Helpers.HasFeature(license, "ModuleB.Submodule 1")

If you only want to check if ModuleB is present, without being specific, you can insteadwrite

Helpers.HasFeature(license, "ModuleB")

Plan ahead

Support for additional features is a fairly new feature so we would be grateful if you could report any errors or suggestions to us. At the time of writing, the Java client supports this out of the box. We plan to ship this to our other client libraries, starting with .NET. If you would like us to focus on a specific client library, please let us know.

As always, let us know if you have any questions 🙂

Analytics of feature usage

Cryptolens offers different ways to analyse usage data. The standard analytics portal uses information generated when licenses are verified, which allows you to get insights where your users are located, when they use the application, etc.

There also an option to send in more data, which will give better insights about how different modules are used. We will cover this in this post.

Sending in data

To register an event, you can call the RegisterEvent method. Most of the parameters are optional, but it’s useful to at least supply a FeatureName and either Key or MachineCode. If you just have one product, ProductId is not necessary, but it’s useful if you have multiple products.

Cryptolens always needs to be able to link usage data to a unique user to give better results. The code snippet below can be used to register event, in our case that the user started YearReportGenerator module.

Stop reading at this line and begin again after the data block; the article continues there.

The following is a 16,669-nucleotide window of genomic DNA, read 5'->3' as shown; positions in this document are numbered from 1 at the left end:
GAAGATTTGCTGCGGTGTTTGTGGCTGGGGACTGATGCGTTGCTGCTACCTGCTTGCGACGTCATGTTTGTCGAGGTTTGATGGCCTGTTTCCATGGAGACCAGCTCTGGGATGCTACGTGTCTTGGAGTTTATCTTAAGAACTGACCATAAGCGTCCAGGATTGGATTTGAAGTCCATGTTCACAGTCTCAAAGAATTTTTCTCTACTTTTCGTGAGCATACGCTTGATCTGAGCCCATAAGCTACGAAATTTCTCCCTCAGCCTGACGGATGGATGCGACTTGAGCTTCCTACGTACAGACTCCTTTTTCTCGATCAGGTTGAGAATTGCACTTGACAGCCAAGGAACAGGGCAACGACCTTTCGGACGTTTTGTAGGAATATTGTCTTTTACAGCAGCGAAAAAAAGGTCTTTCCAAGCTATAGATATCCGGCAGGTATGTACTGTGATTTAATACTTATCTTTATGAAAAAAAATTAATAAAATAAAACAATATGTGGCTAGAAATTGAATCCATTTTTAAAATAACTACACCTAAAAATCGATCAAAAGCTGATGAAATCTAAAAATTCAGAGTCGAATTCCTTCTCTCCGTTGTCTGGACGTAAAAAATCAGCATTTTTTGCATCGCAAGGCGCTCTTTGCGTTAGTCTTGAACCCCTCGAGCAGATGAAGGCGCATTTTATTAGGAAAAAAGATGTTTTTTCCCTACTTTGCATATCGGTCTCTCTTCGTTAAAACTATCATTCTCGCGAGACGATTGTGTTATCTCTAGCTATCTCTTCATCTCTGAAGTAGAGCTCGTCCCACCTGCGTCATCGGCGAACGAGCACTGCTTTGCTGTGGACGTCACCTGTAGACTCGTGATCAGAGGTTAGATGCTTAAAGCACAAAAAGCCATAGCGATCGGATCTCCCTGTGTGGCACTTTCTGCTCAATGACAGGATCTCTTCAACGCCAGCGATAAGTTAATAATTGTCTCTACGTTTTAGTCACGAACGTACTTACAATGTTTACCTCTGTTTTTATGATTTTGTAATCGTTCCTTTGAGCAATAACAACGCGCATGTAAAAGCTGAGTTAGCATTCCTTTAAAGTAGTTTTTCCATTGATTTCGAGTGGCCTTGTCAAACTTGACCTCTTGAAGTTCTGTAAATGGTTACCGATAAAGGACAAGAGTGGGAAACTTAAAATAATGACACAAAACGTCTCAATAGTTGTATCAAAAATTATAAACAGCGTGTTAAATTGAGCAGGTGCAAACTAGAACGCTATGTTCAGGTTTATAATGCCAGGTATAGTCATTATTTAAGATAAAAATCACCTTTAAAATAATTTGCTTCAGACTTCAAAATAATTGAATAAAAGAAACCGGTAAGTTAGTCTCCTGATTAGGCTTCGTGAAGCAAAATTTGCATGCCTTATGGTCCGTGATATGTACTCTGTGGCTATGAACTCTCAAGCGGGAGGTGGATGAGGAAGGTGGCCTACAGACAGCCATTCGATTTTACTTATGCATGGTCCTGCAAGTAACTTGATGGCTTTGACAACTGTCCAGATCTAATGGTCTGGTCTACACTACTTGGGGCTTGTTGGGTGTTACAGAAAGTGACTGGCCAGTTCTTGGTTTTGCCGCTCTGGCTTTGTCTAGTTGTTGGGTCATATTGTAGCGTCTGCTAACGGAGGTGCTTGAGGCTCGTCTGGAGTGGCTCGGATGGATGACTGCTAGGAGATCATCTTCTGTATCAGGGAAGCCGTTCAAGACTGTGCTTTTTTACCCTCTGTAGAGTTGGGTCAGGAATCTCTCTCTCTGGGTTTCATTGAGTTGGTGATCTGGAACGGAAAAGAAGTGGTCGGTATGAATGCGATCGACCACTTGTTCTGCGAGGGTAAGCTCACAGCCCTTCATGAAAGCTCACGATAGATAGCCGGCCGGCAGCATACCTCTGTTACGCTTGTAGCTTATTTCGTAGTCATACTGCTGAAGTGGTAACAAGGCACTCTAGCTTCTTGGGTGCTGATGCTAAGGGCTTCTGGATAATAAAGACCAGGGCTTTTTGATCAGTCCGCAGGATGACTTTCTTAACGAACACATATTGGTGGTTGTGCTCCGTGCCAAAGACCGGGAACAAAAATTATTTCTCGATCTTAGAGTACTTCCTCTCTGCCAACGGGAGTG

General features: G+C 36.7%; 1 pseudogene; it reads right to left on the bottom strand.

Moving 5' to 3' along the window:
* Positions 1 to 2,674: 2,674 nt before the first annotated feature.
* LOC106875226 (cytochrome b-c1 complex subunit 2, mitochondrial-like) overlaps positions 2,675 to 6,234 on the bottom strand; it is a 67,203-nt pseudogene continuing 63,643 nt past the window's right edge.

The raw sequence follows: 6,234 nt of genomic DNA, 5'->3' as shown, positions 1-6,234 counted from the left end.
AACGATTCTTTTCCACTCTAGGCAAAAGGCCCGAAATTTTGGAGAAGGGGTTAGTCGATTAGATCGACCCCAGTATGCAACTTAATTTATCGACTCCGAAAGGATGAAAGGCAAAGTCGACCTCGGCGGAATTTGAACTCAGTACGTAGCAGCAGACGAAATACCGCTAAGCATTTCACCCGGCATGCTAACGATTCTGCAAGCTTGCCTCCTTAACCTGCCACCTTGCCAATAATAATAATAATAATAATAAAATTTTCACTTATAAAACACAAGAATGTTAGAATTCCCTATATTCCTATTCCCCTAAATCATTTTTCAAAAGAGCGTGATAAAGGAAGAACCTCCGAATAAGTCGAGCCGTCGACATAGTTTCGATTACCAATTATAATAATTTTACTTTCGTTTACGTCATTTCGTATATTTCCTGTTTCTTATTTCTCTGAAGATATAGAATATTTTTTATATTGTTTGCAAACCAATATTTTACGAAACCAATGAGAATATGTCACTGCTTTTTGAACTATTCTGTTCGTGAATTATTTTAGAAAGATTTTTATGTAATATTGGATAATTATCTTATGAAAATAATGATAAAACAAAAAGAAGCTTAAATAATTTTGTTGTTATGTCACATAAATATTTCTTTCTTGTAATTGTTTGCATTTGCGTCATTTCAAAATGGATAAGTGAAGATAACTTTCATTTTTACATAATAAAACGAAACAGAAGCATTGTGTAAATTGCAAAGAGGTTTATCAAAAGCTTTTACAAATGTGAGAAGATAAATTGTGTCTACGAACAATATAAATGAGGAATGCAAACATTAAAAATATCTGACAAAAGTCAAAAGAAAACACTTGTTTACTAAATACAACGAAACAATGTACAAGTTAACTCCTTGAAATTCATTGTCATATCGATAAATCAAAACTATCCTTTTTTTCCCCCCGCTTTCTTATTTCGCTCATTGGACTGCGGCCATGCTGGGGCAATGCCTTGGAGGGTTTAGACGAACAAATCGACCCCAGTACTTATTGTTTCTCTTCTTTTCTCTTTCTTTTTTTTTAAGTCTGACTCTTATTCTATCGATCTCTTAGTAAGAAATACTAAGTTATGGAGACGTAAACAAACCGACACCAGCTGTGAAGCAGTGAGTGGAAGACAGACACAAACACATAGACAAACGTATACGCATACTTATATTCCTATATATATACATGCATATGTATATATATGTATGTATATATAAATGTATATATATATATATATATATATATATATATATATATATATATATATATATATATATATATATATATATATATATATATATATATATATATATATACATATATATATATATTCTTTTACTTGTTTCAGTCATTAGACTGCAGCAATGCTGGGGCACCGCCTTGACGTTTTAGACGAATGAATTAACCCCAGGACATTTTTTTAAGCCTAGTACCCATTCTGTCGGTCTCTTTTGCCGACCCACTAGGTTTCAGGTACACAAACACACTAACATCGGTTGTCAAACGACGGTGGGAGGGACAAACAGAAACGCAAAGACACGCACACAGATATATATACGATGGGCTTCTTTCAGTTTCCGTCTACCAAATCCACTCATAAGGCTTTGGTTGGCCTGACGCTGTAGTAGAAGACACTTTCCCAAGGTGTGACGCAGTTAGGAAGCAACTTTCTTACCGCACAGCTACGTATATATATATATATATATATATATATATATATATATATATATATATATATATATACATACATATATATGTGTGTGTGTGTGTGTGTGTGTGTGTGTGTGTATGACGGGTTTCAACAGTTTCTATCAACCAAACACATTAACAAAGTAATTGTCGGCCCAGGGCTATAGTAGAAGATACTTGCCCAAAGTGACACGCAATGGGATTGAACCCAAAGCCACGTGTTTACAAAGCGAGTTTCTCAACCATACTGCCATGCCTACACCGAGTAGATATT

AI.RegisterEvent("access token with RegisterEvent permission", 
    new RegisterEventModel { EventName = "start", FeatureName = "YearReportGenerator", Key= "AAAA-BBBB-CCCC-DDDD", MachineCode = Helpers.GetMachineCode(), ProductId = 3 });

If you are using any other environment, the same can be accomplished with with a GET request as follows:

https://app.cryptolens.io/api/ai/RegisterEvent?token=<access token with RegisterEvent permission>&Value=30&Currency=USD&ProductId=3&MachineCode=<machine code>

More details about what information can be sent is available here.

Retrieving data

If you would like to analyse the data yourself, you can use GetEvents method to retrieve it. However, it’s also possible to get visual representation on the this page. The GUI is continuously improved, so if you have any feedback, you are more than welcome to get in touch. Below are several screenshots. The first image shows the summary of all the features:

The second image below shows event distribution:

Node.js software licensing

Today we have released a client library for Node.js, which can be installed quite easily using the command below:

npm install cryptolens

Once it’s installed, you can verify a license key using the code below:

const Key = require('cryptolens').Key;

var RSAPubKey = "{Your RSA Public key, which can be found here: https://app.cryptolens.io/User/Security}";